San Francisco - A team including the Electronic Frontier Foundation (EFF), Princeton University, and other researchers have found a major security flaw in several popular disk encryption technologies that leaves encrypted data vulnerable to attack and exposure.
"People trust encryption to protect sensitive data when their computer is out of their immediate control," said EFF Staff Technologist Seth Schoen, a member of the research team. "But this new class of vulnerabilities shows it is not a sure thing. Whether your laptop is stolen, or you simply lose track of it for a few minutes at airport security, the information inside can still be read by a clever attacker."
The researchers cracked several widely used disk encryption technologies, including Microsoft's BitLocker, Apple's FileVault, TrueCrypt, and dm-crypt. These "secure" disk encryption systems are supposed to protect sensitive information if a computer is stolen or otherwise accessed. However, in a paper and video published on the Internet today, the researchers show that data is vulnerable because encryption keys and passwords stored in a computer's temporary memory -- or RAM -- do not disappear immediately after losing power.
"These types of attacks were often thought to be in the realm of the NSA," said Jacob Appelbaum, an independent computer security researcher and member of the research team. "But we discovered that on most computers, even without power applied for several seconds, data stored in RAM seemed to remain when power was reapplied, We then wrote programs to collect the contents of memory after the computers were rebooted."
Laptops are particularly vulnerable to this attack, especially when they are turned on but locked, or in a "sleep" or "hibernation" mode entered when the laptop's cover is shut. Even though the machines require a password to unlock the screen, the encryption keys are already located in the RAM, which provides an opportunity for attackers with malicious intent.
The research released today shows that these attacks are likely to be effective against many other disk encryption systems because these technologies have many architectural features in common. Servers with encrypted hard drives are also vulnerable.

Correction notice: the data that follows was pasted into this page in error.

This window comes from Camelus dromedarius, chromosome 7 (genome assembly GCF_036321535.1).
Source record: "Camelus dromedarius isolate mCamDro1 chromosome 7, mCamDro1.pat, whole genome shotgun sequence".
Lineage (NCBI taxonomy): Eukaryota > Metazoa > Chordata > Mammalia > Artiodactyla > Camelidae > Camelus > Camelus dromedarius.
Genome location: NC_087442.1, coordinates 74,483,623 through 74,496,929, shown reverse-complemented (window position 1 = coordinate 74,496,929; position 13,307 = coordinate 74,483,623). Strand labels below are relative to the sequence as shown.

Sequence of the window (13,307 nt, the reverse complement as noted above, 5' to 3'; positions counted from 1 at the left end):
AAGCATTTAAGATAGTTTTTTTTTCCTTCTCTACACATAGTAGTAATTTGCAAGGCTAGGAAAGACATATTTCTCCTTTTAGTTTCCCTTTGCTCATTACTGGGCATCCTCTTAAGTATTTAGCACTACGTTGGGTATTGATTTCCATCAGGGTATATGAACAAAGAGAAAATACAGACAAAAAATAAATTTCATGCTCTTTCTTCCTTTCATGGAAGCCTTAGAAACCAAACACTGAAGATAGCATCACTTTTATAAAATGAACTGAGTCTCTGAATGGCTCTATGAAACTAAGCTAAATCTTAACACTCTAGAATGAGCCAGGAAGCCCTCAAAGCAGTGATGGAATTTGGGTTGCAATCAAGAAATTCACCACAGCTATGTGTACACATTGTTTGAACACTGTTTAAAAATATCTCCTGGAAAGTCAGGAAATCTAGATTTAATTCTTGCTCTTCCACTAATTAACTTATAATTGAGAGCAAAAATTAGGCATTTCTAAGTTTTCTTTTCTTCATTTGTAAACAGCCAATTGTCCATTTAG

"We've broken disk encryption products in exactly the case when they seem to be most important these days: laptops that contain sensitive corporate data or personal information about business customers," said J. Alex Halderman, a Ph.D. candidate in Princeton's computer science department. "Unlike many security problems, this isn't a minor flaw; it is a fundamental limitation in the way these systems were designed."
In addition to Schoen, Appelbaum, and Halderman, the research team included William Paul of Wind River Systems, and Princeton graduate students Nadia Heninger, William Clarkson, Joseph Calandrino, Ariel Feldman as well as Princeton Professor Edward Felten, the director of the Center for Information Technology Policy and a member of EFF's Board of Directors.
The researchers have submitted the paper for publication and it is currently undergoing review. In the meantime, the researchers have contacted the developers of BitLocker, which is included in some versions of Windows Vista, Apple's FileVault, and the open source TrueCrypt and dm-crypt products, to make them aware of the vulnerability. One effective countermeasure is to turn a computer off entirely, though in some cases even this does not provide protection.
For the full paper "Lest We Remember: Cold Boot Attacks on Encryption Keys," a demonstration video, and other background information:
Electronic Frontier Foundation
Computer Security Researcher
J. Alex Halderman